The main accomplishment in Scene I was to wean the End User (EU) away from ‘reports and formats’ and get him to talk about the performance defining parameters and have the application compute them for him.
So when they assembled again a few days later, the Business Analyst (BA) and the End User (EU) had a ‘cheshire’ grin.
The report designed this time had all the right columns and filters for selection. Additionally Fuel Efficiency was computed and reported at the bottom.
The Consultant (C) checked if they agreed on how Fuel Efficiency was computed. While the definition was simple – the ratio of kilometers run upon fuel consumed –in reality the method for computing it was a little tricky and at best approximate. It was important to ensure this was understood clearly and unambiguously. The kilometers run had to be marked from one tank-fill to another and the efficiency computed over so many tank-fills. The period of computation was not delimited by a day or a week or any other time period. Over many tank-fills, the computation would have made little difference if it was delimited by tank-fills or by time-period, but not when the tank-fills were only a few in a week. Also it was not always a full tank-fill. Sometimes they went in for a fill on sighting a filling station though the tank was not empty yet. This meant the amount of fuel filled had to be additionally captured and it could not be assumed always to be the capacity of the tank.
To their credit, this was clearly set out by the EU and well understood by the BA. No issues there.
‘Now, what do you do with this magic number on Fuel Efficiency?’ C asked the EU.
‘Well, I now I know if I have a problem or not.’
‘know’ was the proverbial red-rag to the C.
‘How do you know? Let me put it differently – how do you defend this number to your boss?’
‘I look at this number and look at the type of roads covered.And I know if it’s right or not.’
‘How does it work?’
‘It all depends – if the kilometers were run on highways, I expect a higher efficiency than if it were within a city. Similarly, if the vehicle is on a productive run, it is usually at a lower speed and hence at lower efficiency than in transit.’
‘So you look at the number and look at the composition of the run kilometers and take a call?’
‘Yes, that’s right.’
‘Everybody – your boss and the supervisors in the field – they buy your call?’
‘How about getting the system to apply the ‘judgment’ you presently make?’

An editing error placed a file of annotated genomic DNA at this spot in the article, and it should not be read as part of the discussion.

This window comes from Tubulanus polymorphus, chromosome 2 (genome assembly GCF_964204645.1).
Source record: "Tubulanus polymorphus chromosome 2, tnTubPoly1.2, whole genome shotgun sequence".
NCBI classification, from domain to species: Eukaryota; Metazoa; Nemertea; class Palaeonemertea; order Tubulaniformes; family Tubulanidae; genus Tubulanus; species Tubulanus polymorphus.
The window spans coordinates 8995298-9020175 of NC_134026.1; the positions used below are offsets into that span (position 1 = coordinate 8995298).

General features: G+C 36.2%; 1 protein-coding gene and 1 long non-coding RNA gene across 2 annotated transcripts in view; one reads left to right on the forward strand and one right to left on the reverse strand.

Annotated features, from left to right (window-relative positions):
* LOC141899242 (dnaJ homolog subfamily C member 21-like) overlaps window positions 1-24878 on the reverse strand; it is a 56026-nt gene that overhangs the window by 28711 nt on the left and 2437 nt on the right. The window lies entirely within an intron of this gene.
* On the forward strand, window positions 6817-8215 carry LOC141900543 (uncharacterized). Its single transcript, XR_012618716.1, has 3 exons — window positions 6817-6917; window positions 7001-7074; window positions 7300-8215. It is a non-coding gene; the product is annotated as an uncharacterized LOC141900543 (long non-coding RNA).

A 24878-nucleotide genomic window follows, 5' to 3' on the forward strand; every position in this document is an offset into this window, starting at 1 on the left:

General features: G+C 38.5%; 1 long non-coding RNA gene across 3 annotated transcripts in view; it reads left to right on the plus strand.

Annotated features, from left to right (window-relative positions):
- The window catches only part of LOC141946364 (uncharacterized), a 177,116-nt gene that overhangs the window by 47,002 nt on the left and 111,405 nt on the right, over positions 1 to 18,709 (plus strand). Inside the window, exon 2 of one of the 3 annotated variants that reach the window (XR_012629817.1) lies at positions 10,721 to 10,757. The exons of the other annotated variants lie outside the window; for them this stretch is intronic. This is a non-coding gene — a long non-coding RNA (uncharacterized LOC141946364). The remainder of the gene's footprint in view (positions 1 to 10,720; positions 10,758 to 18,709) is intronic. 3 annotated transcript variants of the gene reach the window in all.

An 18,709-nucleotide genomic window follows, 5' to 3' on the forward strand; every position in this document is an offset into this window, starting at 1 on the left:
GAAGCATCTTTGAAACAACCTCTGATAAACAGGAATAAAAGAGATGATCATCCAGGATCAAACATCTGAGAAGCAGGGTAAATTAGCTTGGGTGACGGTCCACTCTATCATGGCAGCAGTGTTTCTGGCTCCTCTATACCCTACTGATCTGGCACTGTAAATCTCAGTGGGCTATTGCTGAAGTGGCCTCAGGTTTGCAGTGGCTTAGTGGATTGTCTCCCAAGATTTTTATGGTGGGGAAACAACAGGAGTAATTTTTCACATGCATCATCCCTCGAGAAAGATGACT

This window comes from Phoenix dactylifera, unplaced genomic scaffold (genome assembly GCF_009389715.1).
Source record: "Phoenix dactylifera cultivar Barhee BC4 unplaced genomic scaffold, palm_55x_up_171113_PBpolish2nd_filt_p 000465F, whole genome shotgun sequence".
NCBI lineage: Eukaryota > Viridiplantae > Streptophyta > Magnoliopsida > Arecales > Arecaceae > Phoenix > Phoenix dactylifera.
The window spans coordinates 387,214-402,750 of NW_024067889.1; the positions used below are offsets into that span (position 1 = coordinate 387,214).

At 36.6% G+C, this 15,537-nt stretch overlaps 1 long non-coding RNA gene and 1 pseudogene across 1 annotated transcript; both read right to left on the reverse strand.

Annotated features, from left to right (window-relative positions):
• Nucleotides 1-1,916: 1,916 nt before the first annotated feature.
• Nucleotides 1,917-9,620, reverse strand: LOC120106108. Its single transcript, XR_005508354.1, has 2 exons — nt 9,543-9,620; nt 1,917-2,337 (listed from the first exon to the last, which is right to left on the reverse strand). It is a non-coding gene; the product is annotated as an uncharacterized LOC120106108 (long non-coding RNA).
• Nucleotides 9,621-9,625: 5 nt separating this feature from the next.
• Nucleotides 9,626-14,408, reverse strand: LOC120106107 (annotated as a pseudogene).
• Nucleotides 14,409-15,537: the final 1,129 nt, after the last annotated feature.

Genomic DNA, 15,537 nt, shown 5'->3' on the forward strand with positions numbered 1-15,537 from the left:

‘If it can be done…’
‘All you need to do is to capture the daily break-up of kilometers run under those four heads: Intracity (Production and Transit) and Intercity (Production and Transit).’
‘That’s possible, though it may not be accurate. We can get the vehicle crew to log the daily kilometers in that manner. That’s not too much additional effort for them.’
‘Now, let us get the break-up in and compute the Fuel Efficiency for each of those four categories separately. You’ll then see clearly the performance and the problem if there’s one.’
End of Scene II
Clearly this was more helpful in getting nearer to the problem area. The trick was to ask the question ‘What would you do with the output?’ repeatedly and get as close as possible to the real performance or the problem. And not stop half-way and get the EU to cover the rest in his head.
In many instances the EU is shortchanged in a manner he is not even aware of. He is required to further process the data given to him. Essentially the output is not directly usable.
It would be interesting to do this simple check on any system – how many of the outputs are directly usable, immediately supporting decisions made? It may reveal pockets of IT inefficiencies, besides throwing up redundancies and inconsistencies in the output.
For reasons of clarity a minor detail was missed out in the above scene: the EU pointed out while a break-up of daily kilometers run is a simple matter, the fuel consumption in the day could not be broken up under those heads. And, hence, Fuel Efficiency could not be computed under the different categories. For a moment C’s efforts to push for greater proximity to the performance appeared stymied. He suggested: start with reasonable targets for Fuel Efficiency for each of the four heads. For the actual kilometers run over several tank-fills, compute the weighted Fuel Efficiency, applying the targets to these kilometers. Now the weighted target Fuel Efficiency is available for comparison to the actual Fuel Efficiency realized.
Credit: openclipart.com (Anonymous)